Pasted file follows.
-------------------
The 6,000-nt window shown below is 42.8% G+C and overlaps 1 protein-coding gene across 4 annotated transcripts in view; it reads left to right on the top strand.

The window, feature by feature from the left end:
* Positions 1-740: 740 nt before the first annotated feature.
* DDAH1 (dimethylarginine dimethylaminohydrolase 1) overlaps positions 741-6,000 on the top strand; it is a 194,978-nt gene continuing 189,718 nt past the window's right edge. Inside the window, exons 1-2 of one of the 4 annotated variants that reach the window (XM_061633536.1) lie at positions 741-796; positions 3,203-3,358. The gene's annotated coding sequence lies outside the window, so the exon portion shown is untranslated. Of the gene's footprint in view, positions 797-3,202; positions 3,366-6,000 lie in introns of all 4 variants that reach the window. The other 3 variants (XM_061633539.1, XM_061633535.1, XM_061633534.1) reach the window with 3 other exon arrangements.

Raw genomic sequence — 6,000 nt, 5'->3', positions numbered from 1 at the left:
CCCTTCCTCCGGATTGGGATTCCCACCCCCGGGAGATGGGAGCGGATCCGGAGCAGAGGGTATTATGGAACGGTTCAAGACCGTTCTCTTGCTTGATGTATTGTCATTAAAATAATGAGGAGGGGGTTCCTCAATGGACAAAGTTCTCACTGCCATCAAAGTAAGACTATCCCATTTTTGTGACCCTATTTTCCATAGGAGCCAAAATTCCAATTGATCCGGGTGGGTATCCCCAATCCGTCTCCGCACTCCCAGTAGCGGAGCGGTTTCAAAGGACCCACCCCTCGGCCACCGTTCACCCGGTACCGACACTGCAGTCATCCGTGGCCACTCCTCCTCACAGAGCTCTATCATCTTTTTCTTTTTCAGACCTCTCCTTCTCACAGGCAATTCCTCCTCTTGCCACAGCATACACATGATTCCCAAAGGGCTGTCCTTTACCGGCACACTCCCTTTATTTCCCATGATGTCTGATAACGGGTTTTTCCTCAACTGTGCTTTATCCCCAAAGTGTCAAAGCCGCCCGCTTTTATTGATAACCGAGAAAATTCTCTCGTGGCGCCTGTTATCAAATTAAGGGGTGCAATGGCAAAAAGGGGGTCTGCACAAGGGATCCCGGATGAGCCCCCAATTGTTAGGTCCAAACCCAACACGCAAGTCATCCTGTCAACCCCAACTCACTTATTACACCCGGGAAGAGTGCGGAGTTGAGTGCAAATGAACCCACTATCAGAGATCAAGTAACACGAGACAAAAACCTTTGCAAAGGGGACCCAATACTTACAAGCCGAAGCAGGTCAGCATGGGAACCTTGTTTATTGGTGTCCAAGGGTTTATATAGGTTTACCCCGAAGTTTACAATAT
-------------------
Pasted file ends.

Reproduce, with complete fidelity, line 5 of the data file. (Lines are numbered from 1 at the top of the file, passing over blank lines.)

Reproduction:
Raw genomic sequence — 6,000 nt, 5'->3', positions numbered from 1 at the left: